As the price of oil trades near 2008-highs and the average price of gasoline hovers around $4 a gallon, world leaders are considering adding more supply to the market.
In recent days, the United States along with the United Kingdom, France and Japan have been in talks to ease the shock of rising oil and gas prices by releasing billions of emergency reserves onto the market. The laws of supply and demand dictate that when supply is great, prices should fall.
But the rise in the price for fuel is not an issue of supply and demand, says former Senator Byron Dorgan (D-ND), who helped shape the nation's energy policy as chairman the Senate Indian Affairs Committee and three subcommittees.
"There is no justification for the current gas prices. This is all about speculation by the people who are speculating on the price of oil and gas," he says. "We could shutdown excess speculation in commodity markets. This government should do that."
Senator Bernie Sanders (I-VT) said as much on The Daily Ticker earlier this month. Sanders, along with 70 members of Congress, wrote a letter to regulators at the Commodity Futures Trading Commission (CFTC), urging immediate action on oil speculation by enacting "strong position limits" and to "utilize all authorities available to…make sure that the price of oil and gasoline reflects the fundamentals of supply and demand."
Fadel Gheit, senior energy analyst at Oppenheimer, told us he blames speculators for adding "at a minimum" $20 per barrel to the price of oil. In a study of oil prices over the last five years, the St. Louis Federal Reserve determined speculation drove up oil prices by 15 percent. But those estimates are comparatively conservative. The CEO of ExxonMobil (XOM) believes speculation could be driving up oil prices by as much as 40 percent a barrel.
"These are people, by the way, who will never buy oil and never sell oil. They are actually buying and selling things they will never have from people who never had it," says Dorgan. "They are making money back driving up the price at the pump and the American people are the victims."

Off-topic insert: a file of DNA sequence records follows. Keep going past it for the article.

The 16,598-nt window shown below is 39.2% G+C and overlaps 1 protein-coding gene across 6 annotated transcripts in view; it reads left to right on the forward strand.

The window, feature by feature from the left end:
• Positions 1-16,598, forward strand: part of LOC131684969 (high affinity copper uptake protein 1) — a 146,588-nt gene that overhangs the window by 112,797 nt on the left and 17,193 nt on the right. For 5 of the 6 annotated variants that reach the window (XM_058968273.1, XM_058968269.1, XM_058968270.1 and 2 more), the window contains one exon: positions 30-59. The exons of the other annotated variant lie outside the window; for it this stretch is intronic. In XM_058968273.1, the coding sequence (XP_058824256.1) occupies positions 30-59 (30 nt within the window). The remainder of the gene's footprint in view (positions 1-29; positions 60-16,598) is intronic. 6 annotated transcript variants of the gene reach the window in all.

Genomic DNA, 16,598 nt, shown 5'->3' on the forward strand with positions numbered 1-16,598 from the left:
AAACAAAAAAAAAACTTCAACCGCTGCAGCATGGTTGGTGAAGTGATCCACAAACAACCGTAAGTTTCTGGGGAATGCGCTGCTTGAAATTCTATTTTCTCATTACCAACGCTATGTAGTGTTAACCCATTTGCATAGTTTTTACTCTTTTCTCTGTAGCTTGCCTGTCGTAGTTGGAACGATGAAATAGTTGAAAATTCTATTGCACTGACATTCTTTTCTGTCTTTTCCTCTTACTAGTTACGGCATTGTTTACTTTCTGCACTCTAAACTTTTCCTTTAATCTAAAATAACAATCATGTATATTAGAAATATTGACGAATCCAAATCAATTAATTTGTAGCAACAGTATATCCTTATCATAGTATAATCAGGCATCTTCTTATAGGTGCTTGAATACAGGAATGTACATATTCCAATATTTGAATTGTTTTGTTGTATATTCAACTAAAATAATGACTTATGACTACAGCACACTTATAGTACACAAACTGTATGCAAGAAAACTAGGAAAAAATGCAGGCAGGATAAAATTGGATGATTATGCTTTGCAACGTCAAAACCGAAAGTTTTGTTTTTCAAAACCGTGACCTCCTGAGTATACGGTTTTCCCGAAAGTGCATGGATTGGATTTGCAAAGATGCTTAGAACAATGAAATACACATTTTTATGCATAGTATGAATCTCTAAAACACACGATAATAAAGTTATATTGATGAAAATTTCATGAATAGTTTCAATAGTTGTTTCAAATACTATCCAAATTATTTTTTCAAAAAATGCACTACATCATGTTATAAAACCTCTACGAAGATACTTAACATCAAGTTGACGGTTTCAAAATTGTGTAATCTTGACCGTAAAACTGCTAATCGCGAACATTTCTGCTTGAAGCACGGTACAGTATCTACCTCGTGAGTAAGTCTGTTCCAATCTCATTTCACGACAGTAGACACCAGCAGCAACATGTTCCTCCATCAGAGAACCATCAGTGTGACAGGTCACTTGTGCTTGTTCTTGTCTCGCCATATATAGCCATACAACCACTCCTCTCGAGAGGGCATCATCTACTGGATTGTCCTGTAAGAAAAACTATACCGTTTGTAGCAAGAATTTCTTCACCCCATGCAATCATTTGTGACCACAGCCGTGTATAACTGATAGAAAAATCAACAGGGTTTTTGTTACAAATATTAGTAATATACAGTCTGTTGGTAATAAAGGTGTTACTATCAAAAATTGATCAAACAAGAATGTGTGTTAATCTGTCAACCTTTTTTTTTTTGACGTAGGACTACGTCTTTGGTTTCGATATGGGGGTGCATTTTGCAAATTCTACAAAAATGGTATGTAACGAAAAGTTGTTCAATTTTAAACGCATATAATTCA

But for all the lambasting of Wall Street speculators for driving up energy prices, economists at IHS said Thursday they believe new regulation of commodity markets could adversely effect the U.S. economy as a whole.
"The regulations, as currently envisioned, could create a significant ripple effect through the energy economy that would reduce production, increase the cost of electricity and gasoline and ultimately affect jobs," said Kurt Barrow, vice president at Purvin & Gertz, a division of IHS. Why? By limiting commodity trading, IHS says it would make it more difficult for companies that hedge against future oil prices to manage risks.
Here are a few negative ripple effects predicted by the IHS study:
- A rise $5.3 billion rise in U.S. electricity costs.
- A $7.5 billion reduction in natural gas development, which has boomed in recent years, and a loss of 182,000 jobs.
- A 4 cent increase in the price of East Coast gas prices due to the closure of two East Coast oil refineries.
- A loss of $34 billion in gross domestic product and a loss of $12 billion in federal tax receipts.
Blowout: Dorgan's New "Eco-Thriller"
Former Senator Dorgan, a long-time clean energy advocate, joined The Daily Ticker's Aaron Task to discuss U.S. energy policy (or lack thereof), which is the subject of his new fictionalized thriller, Blowout. It is the first in a two-book series, which the senator calls an "eco-thriller."
The premise: "What if we were right on the edge of discovering a new source of energy that costs very very little, who would try to stop it and why and how," he explains.
Dorgan tells Aaron he believes speculators would likely be most opposed to such new clean and alternative technologies that the country desperately needs today.
In "Blowout," Dorgan writes of a team of scientists who are testing microbes that "eat their way" through coal, leaving dirty waste and methane behind. If successful, coal could be mined and produced without the polluting the atmosphere, which leads to climate change.
According to Dorgan, the same type of technologies he describes in his book are already being implemented today.
Why then the need to mimic reality?
"You can put things into the public conscious through fiction," he says. And that is just what he hopes "Blowout" will do.
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